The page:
The British Raj in its pre-Mutiny reforming zealintroduced various legal innovations that overturnedtraditional Hindu law. The most important was theestablishment of the rule of law by Cornwallis separatingthe judicial and executive functions of government and making government-executive decisionscontestable in civil courts. But personal lawsrelating to the family, marriage, divorce, adoption,joint family guardianship, minority, legitimacy, inheritance,succession and religious endowments werelargely left untouched. It was only after independencethat legal reforms of personal and family law pickedup. Untouchability was outlawed, bigamy becamepunishable, divorce, inter-caste marriages and widowremarriage were permitted and daughters were givenshares in ancestral immovable property and theadministration of Hindu temples and monasterieswas radically altered.

The Ayodhya judgment draws on both the polytheismof Hinduism and the modern rule of law. Inits arguments (in Part J of its full judgment) foraccepting the juristic personality of the idol of Ramit (in J.2 para 109) cites polytheistic Roman law, saying“in conferring legal personality on the Hindu idol,courts drew inspiration from what they saw as factualparallels in Roman law.” But, they note (in para 194)that “there is a significant distinction between propertyvested in a foundation (as in Roman law) or adeity as a juristic person (as in Hindu law) and propertyper se being a juristic person. Where the propertyvests in a foundation constituted for a pious purpose,it retains the characteristics as immovable property.This remains true even in cases where the propertyvests in the deity in an ideal sense. The purpose ofconferring juristic personality is to ensure both acentre of legal relations as well as the protection ofthe beneficial interest of the devotees. It does not,however, alter the character of the property whichvests in the juristic person. It remains subject to theframework of the law that defines all relationshipsgoverning rights or interests claimed in respect ofproperty and the liabilities which attach to jural transactionsarising out of property”.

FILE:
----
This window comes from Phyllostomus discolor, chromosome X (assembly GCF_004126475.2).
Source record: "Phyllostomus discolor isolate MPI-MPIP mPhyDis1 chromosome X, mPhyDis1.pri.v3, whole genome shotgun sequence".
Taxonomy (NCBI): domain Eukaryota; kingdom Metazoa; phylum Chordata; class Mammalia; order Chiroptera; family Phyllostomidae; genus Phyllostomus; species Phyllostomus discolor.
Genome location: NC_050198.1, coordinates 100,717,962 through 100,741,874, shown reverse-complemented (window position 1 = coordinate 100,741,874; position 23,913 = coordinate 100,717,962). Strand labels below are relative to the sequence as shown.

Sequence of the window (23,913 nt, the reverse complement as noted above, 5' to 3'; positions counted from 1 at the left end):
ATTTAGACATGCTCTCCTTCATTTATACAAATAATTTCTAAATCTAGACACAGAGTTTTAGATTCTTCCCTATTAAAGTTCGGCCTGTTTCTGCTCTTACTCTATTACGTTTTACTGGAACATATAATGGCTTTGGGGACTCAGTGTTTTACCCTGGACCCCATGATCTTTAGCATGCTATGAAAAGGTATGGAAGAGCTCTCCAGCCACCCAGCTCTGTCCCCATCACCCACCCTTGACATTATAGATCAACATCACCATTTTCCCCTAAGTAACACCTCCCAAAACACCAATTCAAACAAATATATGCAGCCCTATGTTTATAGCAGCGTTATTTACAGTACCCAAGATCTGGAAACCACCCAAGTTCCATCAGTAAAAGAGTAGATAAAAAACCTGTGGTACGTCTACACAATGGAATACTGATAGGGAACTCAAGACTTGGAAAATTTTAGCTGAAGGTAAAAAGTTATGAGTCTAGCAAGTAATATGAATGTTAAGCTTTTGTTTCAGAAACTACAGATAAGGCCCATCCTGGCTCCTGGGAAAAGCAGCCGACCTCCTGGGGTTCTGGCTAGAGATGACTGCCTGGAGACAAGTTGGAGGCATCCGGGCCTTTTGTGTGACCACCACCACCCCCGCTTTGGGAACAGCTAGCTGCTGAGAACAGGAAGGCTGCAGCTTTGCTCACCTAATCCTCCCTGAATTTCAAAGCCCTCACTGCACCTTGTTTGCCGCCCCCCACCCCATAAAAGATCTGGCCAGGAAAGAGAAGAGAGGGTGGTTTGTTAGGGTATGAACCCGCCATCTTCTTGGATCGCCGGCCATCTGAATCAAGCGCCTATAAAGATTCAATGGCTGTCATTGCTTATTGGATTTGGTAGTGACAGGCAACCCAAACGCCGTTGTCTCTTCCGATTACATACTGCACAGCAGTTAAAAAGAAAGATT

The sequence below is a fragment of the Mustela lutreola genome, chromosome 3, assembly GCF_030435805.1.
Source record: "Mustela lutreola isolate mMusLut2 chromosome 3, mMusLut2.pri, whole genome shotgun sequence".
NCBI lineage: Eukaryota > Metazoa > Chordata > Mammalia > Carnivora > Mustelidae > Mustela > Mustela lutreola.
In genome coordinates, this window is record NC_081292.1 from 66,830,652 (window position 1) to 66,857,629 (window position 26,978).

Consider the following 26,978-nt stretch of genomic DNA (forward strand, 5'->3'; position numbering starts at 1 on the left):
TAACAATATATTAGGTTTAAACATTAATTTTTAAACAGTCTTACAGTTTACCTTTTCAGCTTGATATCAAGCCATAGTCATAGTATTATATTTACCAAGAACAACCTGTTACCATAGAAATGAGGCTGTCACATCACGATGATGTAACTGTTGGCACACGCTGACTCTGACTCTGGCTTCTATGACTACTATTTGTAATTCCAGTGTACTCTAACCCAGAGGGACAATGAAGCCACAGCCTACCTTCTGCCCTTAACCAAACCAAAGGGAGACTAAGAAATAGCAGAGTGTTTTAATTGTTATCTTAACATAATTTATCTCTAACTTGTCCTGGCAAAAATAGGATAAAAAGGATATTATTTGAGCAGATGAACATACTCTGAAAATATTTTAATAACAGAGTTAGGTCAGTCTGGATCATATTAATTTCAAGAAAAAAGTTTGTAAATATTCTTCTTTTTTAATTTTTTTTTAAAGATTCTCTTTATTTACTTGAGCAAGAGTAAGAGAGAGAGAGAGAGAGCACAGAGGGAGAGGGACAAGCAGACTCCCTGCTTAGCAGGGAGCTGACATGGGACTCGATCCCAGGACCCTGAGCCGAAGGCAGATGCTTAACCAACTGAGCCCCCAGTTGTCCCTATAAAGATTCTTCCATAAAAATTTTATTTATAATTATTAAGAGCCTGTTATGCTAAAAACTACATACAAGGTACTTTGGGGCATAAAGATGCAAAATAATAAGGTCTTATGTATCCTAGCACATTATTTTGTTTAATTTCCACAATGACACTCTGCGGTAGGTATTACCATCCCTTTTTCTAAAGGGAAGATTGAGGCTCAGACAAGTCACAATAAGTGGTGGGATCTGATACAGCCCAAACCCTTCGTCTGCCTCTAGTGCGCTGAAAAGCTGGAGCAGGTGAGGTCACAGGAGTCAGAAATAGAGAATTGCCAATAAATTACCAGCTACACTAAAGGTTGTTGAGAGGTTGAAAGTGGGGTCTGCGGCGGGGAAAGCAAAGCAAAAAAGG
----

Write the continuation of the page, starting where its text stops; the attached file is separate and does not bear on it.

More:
The court also rejected (in para 196) the contentionthat a mosque and its adjoining properties were ajuristic person (like a Hindu idol) citing a 1940 BritishPrivy Council judgment which stated “that thereshould be any supposed analogy between the positionin law of a building dedicated as a place of prayer forMuslims and the individual deities of the Hindu religionis a matter of some surprise to their Lordships…the procedure in India takes account necessarily ofthe polytheistic and other features of the Hindu religionand recognises certain doctrines of Hindu lawas essential thereto, eg. that an idol may be the ownerof property”. The Supreme Court explains this line ofreasoning as “that conferral of legal personality onimmovable property could lead to the property losingits character as immovable property. Immovable property,by its very nature, admits competing proprietaryclaims over it” (para 197).

Thus, the Supreme Court in its Ayodhya judgment,whilst reaffirming the polytheism of Hinduismby giving a juristic personality to the idol of Ram, towhom from the strength of Hindu belief and otherevidence it weighs, it gives the right to build a templegoverned by a trust on the site of the Babri masjid. Italso supports the modern rule of law, which doesnot allow private agents to unlawfully demolishimmovable property, and thence supports the prosecutionof the destroyers of the mosque, whilst alsocompensating the victims of its destruction. Solomonwould have been proud of this judgment.

Source: Business Standard